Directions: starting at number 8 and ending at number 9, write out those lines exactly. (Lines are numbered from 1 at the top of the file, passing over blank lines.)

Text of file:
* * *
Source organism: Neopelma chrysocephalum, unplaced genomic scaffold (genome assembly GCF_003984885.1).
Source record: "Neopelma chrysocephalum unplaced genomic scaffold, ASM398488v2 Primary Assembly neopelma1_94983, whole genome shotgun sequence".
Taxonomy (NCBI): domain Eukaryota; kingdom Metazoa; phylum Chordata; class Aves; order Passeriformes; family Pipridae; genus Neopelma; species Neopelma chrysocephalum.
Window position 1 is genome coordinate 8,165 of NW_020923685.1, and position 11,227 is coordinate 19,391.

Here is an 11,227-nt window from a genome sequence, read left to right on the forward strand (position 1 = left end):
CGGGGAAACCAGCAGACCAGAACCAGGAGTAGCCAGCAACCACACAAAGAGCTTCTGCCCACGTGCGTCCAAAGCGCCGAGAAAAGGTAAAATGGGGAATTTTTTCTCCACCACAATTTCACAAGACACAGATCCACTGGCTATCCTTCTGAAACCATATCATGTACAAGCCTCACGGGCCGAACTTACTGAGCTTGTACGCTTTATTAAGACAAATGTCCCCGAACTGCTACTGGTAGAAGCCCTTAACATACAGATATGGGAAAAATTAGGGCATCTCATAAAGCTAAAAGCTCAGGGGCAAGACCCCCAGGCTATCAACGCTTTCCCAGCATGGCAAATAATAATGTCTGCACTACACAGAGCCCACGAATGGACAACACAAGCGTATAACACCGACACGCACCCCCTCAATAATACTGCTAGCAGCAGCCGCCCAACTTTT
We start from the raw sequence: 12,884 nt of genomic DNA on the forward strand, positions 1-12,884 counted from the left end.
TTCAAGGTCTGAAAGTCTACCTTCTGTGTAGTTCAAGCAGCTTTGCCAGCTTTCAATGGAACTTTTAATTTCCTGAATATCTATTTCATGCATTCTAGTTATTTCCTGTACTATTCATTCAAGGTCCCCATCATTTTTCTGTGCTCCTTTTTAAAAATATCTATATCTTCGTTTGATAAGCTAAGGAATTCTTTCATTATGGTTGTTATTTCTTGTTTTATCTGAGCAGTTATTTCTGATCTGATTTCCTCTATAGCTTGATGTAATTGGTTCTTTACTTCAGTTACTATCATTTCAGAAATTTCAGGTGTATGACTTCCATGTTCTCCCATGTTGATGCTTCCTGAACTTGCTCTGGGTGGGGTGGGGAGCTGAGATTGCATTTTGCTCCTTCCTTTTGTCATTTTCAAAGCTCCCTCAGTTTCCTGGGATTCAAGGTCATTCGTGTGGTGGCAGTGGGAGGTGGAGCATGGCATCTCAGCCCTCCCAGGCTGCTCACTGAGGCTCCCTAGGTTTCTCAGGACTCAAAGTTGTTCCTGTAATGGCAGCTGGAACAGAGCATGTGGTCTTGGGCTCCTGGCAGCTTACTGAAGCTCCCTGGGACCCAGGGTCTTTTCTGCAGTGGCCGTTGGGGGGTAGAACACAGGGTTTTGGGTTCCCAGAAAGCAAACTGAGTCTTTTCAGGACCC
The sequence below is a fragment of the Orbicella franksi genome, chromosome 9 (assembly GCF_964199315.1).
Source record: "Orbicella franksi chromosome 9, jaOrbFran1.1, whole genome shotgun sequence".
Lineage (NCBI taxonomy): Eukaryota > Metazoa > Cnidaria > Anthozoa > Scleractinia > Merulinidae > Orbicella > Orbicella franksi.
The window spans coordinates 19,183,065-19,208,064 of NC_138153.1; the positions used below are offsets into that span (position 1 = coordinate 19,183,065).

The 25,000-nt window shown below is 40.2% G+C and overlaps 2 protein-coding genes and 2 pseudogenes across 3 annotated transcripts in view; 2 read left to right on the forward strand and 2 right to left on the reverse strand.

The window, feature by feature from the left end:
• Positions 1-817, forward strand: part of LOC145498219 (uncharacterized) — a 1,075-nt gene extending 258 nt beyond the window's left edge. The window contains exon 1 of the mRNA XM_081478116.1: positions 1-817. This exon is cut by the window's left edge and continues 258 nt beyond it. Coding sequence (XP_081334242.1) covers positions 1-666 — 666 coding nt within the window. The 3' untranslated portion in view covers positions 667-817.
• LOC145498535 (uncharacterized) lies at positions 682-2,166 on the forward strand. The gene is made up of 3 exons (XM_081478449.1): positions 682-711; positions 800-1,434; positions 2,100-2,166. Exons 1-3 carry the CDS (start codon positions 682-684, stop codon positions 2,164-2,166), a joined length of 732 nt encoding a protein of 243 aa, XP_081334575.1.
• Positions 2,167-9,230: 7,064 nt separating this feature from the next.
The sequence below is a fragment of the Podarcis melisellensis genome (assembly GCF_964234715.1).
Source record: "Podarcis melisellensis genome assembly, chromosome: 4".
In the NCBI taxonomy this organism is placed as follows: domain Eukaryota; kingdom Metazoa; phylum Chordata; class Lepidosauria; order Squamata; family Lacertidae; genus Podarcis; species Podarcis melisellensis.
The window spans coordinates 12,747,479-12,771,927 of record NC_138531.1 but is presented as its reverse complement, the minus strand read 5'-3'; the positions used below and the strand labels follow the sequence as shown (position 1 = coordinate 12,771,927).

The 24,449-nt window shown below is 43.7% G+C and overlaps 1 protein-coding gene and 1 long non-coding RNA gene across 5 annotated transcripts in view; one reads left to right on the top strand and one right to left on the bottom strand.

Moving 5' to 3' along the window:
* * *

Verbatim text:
TTCAAGGTCTGAAAGTCTACCTTCTGTGTAGTTCAAGCAGCTTTGCCAGCTTTCAATGGAACTTTTAATTTCCTGAATATCTATTTCATGCATTCTAGTTATTTCCTGTACTATTCATTCAAGGTCCCCATCATTTTTCTGTGCTCCTTTTTAAAAATATCTATATCTTCGTTTGATAAGCTAAGGAATTCTTTCATTATGGTTGTTATTTCTTGTTTTATCTGAGCAGTTATTTCTGATCTGATTTCCTCTATAGCTTGATGTAATTGGTTCTTTACTTCAGTTACTATCATTTCAGAAATTTCAGGTGTATGACTTCCATGTTCTCCCATGTTGATGCTTCCTGAACTTGCTCTGGGTGGGGTGGGGAGCTGAGATTGCATTTTGCTCCTTCCTTTTGTCATTTTCAAAGCTCCCTCAGTTTCCTGGGATTCAAGGTCATTCGTGTGGTGGCAGTGGGAGGTGGAGCATGGCATCTCAGCCCTCCCAGGCTGCTCACTGAGGCTCCCTAGGTTTCTCAGGACTCAAAGTTGTTCCTGTAATGGCAGCTGGAACAGAGCATGTGGTCTTGGGCTCCTGGCAGCTTACTGAAGCTCCCTGGGACCCAGGGTCTTTTCTGCAGTGGCCGTTGGGGGGTAGAACACAGGGTTTTGGGTTCCCAGAAAGCAAACTGAGTCTTTTCAGGACCC
The sequence below is a fragment of the Orbicella franksi genome, chromosome 9 (assembly GCF_964199315.1).